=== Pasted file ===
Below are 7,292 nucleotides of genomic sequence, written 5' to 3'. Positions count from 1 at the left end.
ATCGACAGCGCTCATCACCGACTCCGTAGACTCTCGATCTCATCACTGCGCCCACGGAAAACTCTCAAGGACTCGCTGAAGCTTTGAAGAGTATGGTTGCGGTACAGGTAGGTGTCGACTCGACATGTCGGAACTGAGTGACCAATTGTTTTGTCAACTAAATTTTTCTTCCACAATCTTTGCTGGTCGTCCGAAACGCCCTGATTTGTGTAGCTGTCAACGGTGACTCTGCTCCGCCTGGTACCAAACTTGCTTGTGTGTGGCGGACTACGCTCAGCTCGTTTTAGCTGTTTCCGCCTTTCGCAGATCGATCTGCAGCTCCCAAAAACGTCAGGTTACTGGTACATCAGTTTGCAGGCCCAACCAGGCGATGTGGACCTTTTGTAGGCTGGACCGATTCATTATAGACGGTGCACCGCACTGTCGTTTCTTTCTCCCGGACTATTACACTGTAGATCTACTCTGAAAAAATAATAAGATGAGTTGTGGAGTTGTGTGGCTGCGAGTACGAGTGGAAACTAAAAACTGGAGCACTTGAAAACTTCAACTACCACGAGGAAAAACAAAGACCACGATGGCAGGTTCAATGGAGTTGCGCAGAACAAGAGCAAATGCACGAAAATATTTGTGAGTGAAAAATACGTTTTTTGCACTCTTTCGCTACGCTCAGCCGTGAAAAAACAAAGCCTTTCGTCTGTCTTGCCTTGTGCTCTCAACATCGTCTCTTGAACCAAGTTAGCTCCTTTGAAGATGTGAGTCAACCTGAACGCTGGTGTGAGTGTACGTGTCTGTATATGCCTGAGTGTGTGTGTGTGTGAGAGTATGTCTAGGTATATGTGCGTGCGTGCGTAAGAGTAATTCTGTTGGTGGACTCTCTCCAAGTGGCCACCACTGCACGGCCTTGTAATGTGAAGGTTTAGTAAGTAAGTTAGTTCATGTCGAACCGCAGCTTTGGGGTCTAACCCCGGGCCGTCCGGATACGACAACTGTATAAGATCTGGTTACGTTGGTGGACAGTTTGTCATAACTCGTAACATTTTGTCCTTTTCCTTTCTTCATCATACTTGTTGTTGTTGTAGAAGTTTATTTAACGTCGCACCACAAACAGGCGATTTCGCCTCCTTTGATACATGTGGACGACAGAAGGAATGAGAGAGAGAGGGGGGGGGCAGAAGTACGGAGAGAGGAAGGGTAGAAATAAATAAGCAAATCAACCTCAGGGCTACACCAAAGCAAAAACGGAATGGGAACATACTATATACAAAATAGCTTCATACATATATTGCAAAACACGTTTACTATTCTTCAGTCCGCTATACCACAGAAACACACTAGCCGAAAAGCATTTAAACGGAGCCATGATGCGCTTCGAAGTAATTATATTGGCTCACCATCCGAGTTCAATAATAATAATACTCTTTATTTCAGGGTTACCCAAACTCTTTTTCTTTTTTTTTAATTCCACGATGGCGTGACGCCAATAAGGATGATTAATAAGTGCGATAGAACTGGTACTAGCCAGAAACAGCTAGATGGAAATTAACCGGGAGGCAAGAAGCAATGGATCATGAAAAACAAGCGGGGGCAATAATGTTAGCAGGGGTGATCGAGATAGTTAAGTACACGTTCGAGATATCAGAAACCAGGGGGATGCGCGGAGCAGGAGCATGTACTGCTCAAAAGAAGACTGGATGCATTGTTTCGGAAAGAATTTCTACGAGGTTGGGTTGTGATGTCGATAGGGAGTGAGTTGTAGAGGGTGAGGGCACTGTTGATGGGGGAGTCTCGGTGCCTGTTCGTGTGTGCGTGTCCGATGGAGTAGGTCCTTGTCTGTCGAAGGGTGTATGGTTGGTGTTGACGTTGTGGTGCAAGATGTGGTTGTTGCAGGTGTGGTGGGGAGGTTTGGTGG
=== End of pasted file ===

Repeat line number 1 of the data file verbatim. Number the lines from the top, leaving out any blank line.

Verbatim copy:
Below are 7,292 nucleotides of genomic sequence, written 5' to 3'. Positions count from 1 at the left end.